Flight tests of the nation’s missile defense system will not resume until this fall at the earliest as the military revamps the program after two failures in the past seven months, a military official says.
The military may conduct two tests by year’s end, with the earliest possibly this fall, said the official, who spoke on the condition of anonymity because no schedule has been announced.
It is uncertain whether the military will have a target missile ready for launch, however, and the first test may not involve an attempt to hit a target.
The delay further hampers Pentagon efforts to validate a multibillion-dollar program that supporters say will help protect the nation from ballistic missiles such as those being deployed by North Korea and other nuclear-armed rogue states.
Even though the military occasionally activates interceptor bases in Alaska and California, they are not on around-the-clock alert as envisioned. The system has not had a successful intercept of a target since October 2002. Three tests have ended in failure. The Bush administration had said the system would be working by the end of 2004.
An independent review, performed this year for the Pentagon’s Missile Defense Agency, suggested that the rush to deploy the defenses led to inadequate quality control during the tests.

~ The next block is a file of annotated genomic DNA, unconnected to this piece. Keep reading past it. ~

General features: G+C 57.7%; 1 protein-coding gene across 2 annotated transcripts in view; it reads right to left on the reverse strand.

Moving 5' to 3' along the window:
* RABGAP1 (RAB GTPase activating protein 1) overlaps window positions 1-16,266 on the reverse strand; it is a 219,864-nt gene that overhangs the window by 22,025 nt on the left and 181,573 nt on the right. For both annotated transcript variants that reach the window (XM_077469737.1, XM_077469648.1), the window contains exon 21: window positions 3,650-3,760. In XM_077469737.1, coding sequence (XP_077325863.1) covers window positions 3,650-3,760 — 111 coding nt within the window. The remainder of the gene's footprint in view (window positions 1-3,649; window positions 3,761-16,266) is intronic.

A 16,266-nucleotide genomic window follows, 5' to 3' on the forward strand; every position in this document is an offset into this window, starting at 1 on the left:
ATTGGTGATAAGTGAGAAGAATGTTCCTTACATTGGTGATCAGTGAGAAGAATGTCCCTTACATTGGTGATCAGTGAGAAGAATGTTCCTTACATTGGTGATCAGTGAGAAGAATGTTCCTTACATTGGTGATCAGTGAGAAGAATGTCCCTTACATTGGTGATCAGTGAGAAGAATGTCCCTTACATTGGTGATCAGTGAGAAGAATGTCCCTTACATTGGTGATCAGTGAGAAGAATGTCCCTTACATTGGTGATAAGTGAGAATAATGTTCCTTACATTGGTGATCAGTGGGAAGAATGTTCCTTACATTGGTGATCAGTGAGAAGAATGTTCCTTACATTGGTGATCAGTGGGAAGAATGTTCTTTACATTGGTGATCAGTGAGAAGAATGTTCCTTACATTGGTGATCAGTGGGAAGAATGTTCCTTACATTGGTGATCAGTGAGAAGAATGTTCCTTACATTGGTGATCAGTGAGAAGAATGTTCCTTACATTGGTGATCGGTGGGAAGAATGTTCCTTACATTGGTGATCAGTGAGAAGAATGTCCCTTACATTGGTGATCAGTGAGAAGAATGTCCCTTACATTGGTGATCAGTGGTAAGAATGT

The report was posted online by the Center for Defense Information, a liberal defense policy think tank in Washington.
Missile Defense Agency spokesman Rick Lehner said the report raised some issues regarding quality control that, “quite frankly, we didn’t pay enough attention to, and now we are.”
President Bush is seeking $9 billion for the program in the upcoming budget year, $1 billion less than previously planned.
In the two most recent tests, each costing $85 million, the interceptors from Kwajalein Island in the Pacific Ocean failed to get out of their silos to intercept a target launched from Kodiak Island, Alaska.
On Dec. 15, the test missile did not launch because of a problem with communications software. The second test, on Feb. 14, failed because an arm that holds up the interceptor did not fully retract in the moments before it launched, officials said.
The Missile Defense Agency is putting together a schedule for future tests, Mr. Lehner said. The goal is to make the tests more rigorous for the interceptor missiles and less likely to fail from test equipment woes.
Whatever becomes of the testing, the Pentagon will forge ahead this summer with installing 10 new interceptor missiles at its base in Fort Greely, Alaska, officials said. Greely has six interceptors in place.